Boris Johnson could face a shock Commons defeat over plans to cut foreign aid after dozens of his own MPs backed an amendment to reverse the cuts, in a rebellion led by the former international development secretary Andrew Mitchell.
MPs tabled an amendment on Wednesday night backed by a number of senior Conservatives, including the former health secretary Jeremy Hunt, former Brexit secretary David Davis, the former Northern Ireland secretary Karen Bradley and the former immigration minister Caroline Nokes.
The foreign secretary, Dominic Raab, announced last year that the UK would cut aid spending from 0.7% of national income to 0.5% – a reduction of more than £4bn. The cuts have led to funding for some programmes being reduced by 85% or more.
UK aid to Yemen, one of the world’s most devastating humanitarian crises, was reduced from £197m pledged in 2020 to £87m this year and humanitarian funding for Syria halved. Funding for the Global Polio Eradication Initiative was reduced from £100m to £5m and girls’ education funding was cut by 40% on average over the previous four years.
Among the 15 Conservatives who have backed the bill are the chairs of the defence and foreign affairs select committees, Tobias Ellwood and Tom Tugendhat, as well as newly elected MP Anthony Mangnall, a former Foreign Office adviser.
Two other former foreign and development ministers – Sir Desmond Swayne and Harriett Baldwin – have also signed, as well as Derek Thomas, the Cornwall MP whose constituency will host the G7 summit. The Guardian understands that MPs believe they have enough support within the party to have a realistic prospect of defeating the government.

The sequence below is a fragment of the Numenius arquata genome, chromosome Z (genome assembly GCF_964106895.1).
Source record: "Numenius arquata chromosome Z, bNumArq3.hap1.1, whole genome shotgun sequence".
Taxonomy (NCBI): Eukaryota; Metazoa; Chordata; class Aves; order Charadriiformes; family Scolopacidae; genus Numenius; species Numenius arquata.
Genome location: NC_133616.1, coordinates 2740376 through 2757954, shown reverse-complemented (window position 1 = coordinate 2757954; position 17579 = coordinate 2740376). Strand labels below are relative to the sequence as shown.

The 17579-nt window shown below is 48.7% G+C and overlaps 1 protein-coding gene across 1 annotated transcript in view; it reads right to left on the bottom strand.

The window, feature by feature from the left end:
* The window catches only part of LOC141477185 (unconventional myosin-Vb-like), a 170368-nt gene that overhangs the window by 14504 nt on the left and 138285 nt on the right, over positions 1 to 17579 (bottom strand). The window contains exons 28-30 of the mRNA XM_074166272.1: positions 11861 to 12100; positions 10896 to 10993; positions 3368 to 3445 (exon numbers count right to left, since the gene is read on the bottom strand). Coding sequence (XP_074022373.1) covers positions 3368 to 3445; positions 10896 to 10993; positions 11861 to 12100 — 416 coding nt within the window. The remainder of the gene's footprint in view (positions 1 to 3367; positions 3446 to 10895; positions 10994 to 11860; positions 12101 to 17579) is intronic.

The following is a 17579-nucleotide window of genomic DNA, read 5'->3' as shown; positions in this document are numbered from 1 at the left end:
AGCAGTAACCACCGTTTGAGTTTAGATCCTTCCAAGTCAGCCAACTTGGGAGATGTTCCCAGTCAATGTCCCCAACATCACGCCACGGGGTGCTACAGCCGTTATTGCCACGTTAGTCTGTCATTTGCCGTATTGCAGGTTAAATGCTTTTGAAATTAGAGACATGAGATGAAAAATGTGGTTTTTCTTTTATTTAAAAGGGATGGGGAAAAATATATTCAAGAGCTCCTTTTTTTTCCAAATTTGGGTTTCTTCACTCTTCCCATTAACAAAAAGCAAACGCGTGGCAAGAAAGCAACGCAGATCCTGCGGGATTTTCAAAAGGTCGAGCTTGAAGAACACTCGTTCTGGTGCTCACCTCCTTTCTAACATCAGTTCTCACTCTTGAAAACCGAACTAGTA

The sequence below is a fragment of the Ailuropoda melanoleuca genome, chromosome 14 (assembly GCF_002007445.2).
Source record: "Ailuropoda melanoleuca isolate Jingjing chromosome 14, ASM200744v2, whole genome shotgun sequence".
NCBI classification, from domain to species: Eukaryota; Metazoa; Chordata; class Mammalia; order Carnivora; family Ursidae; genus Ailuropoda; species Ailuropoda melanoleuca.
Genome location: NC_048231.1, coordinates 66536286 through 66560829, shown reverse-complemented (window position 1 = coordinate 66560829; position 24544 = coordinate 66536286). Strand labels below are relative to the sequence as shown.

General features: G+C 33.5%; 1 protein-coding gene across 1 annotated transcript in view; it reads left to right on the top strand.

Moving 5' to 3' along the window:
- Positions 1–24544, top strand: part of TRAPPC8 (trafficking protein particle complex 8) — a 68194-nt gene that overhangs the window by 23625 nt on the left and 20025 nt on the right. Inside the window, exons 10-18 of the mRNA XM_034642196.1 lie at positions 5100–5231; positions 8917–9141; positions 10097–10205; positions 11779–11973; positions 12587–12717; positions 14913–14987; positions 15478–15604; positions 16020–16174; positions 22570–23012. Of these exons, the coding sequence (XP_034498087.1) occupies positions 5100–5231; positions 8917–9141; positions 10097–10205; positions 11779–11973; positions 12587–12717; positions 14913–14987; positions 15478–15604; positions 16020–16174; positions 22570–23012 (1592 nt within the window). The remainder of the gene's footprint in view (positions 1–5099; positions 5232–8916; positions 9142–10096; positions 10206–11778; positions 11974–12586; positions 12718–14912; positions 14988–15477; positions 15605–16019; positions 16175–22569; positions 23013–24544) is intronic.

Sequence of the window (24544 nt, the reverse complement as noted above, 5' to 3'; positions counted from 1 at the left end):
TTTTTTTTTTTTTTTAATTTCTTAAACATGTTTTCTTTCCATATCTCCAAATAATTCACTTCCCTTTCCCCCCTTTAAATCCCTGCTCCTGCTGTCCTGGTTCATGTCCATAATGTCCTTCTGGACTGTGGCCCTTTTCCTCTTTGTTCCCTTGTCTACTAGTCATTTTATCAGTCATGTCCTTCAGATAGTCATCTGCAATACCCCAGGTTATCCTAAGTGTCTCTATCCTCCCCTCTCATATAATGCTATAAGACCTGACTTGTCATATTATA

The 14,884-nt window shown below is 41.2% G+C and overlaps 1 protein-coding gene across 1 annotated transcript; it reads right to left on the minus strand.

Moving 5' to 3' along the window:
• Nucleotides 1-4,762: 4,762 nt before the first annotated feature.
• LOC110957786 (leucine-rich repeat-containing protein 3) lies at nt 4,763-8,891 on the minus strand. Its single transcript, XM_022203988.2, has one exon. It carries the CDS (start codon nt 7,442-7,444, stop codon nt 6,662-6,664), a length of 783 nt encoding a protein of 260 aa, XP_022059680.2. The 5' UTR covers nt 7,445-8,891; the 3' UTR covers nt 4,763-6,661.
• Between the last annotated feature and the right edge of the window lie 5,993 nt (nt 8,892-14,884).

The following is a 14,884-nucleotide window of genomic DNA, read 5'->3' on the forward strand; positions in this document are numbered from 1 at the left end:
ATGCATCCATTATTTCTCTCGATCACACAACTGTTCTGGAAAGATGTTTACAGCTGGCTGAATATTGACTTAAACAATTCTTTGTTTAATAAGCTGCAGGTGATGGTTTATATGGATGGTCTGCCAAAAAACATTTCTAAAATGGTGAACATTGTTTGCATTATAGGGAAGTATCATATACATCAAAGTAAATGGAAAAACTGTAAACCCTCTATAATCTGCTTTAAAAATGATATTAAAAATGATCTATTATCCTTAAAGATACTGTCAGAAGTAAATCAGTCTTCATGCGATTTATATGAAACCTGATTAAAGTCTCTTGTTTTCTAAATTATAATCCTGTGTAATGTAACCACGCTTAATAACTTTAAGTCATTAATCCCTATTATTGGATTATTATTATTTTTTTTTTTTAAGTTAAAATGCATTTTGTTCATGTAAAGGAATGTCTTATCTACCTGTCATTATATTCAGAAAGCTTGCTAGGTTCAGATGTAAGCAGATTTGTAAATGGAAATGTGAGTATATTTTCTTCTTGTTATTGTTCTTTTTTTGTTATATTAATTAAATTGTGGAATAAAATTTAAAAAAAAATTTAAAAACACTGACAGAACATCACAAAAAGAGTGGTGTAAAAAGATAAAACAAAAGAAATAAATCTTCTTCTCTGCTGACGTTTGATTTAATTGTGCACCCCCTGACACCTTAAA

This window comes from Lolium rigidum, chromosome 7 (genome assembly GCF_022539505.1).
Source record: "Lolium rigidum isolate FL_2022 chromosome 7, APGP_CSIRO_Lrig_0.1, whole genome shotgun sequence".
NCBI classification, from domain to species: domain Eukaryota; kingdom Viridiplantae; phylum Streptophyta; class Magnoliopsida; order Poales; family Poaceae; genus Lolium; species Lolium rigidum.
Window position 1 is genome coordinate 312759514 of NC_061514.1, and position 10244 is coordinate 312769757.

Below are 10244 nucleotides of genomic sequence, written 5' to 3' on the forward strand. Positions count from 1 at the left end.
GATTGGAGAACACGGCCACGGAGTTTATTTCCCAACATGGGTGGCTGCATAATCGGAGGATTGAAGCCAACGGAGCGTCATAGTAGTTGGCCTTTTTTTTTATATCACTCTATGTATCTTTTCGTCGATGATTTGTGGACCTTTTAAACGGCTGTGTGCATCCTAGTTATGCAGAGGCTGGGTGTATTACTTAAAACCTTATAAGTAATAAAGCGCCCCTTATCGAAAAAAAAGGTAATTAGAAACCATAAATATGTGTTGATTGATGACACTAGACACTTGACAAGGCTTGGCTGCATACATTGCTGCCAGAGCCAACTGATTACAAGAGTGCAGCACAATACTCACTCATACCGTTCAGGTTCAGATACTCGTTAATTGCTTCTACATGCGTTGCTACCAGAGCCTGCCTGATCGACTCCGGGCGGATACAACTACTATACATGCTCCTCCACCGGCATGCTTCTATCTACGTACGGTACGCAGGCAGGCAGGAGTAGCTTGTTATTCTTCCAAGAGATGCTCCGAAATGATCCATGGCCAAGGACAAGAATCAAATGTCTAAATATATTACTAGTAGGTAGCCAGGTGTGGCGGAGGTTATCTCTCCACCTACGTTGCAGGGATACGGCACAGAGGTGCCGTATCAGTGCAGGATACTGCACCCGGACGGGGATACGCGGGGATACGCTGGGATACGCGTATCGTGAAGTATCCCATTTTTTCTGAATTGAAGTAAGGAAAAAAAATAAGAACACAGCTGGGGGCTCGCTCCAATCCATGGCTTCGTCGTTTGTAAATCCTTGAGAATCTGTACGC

The amendment, which has wide cross-party support, is backed by every former chair of the public accounts committee, including Tory MPs Davis and Sir Edward Leigh and Labour’s Dame Margaret Hodge and Meg Hillier, its current chair.
The amendment, if selected by the speaker, would introduce a new clause to the advanced research and invention agency bill which has its report stage in the House of Commons on Monday. It would be a technical change to enforce the 2015 International Development (Official Development Assistance Target) Act, which obliges the government to meet the 0.7% target in 2022.
Announcing the move, Mitchell said: “Every single member of the House of Commons was elected on a very clear manifesto promise to stand by this commitment. We have repeatedly urged the government to obey the law and implored ministers to reconsider breaking this commitment.
“The cuts are now having a devastating impact on the ground and are leading to unnecessary loss of life. We urge the government to think again, or we shall be asking parliament to reaffirm the law as it stands so as to oblige the government to meet its legal commitment, keep its very clear pledge to British voters and uphold Britain’s promise to the rest of the world.”
Ellwood urged his colleagues to get behind the move. “I’m delighted there is an opportunity for parliament get an opportunity to register its view on the utility of our soft power,” he told the Guardian. “I very much hope colleagues will support this amendment on Monday.”